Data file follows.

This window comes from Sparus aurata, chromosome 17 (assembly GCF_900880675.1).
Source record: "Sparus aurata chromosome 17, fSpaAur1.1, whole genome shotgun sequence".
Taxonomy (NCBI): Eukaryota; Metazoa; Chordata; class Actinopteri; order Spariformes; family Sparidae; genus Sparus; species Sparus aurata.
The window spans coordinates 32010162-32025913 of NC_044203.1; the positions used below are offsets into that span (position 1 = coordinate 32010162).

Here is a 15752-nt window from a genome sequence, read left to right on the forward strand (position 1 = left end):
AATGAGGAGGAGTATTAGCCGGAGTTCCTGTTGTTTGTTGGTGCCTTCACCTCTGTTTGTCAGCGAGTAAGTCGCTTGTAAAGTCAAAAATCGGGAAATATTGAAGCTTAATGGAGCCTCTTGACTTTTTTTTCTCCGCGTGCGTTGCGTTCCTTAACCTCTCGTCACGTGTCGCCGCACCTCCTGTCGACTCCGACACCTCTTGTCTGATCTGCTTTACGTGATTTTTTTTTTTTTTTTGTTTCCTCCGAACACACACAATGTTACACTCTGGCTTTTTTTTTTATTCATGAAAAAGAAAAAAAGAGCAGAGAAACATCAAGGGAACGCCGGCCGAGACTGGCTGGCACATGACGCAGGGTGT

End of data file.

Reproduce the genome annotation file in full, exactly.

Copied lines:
This window comes from Sparus aurata, chromosome 17 (assembly GCF_900880675.1).
Source record: "Sparus aurata chromosome 17, fSpaAur1.1, whole genome shotgun sequence".
Taxonomy (NCBI): Eukaryota; Metazoa; Chordata; class Actinopteri; order Spariformes; family Sparidae; genus Sparus; species Sparus aurata.
The window spans coordinates 32010162-32025913 of NC_044203.1; the positions used below are offsets into that span (position 1 = coordinate 32010162).

Here is a 15752-nt window from a genome sequence, read left to right on the forward strand (position 1 = left end):
AATGAGGAGGAGTATTAGCCGGAGTTCCTGTTGTTTGTTGGTGCCTTCACCTCTGTTTGTCAGCGAGTAAGTCGCTTGTAAAGTCAAAAATCGGGAAATATTGAAGCTTAATGGAGCCTCTTGACTTTTTTTTCTCCGCGTGCGTTGCGTTCCTTAACCTCTCGTCACGTGTCGCCGCACCTCCTGTCGACTCCGACACCTCTTGTCTGATCTGCTTTACGTGATTTTTTTTTTTTTTTTGTTTCCTCCGAACACACACAATGTTACACTCTGGCTTTTTTTTTTATTCATGAAAAAGAAAAAAAGAGCAGAGAAACATCAAGGGAACGCCGGCCGAGACTGGCTGGCACATGACGCAGGGTGT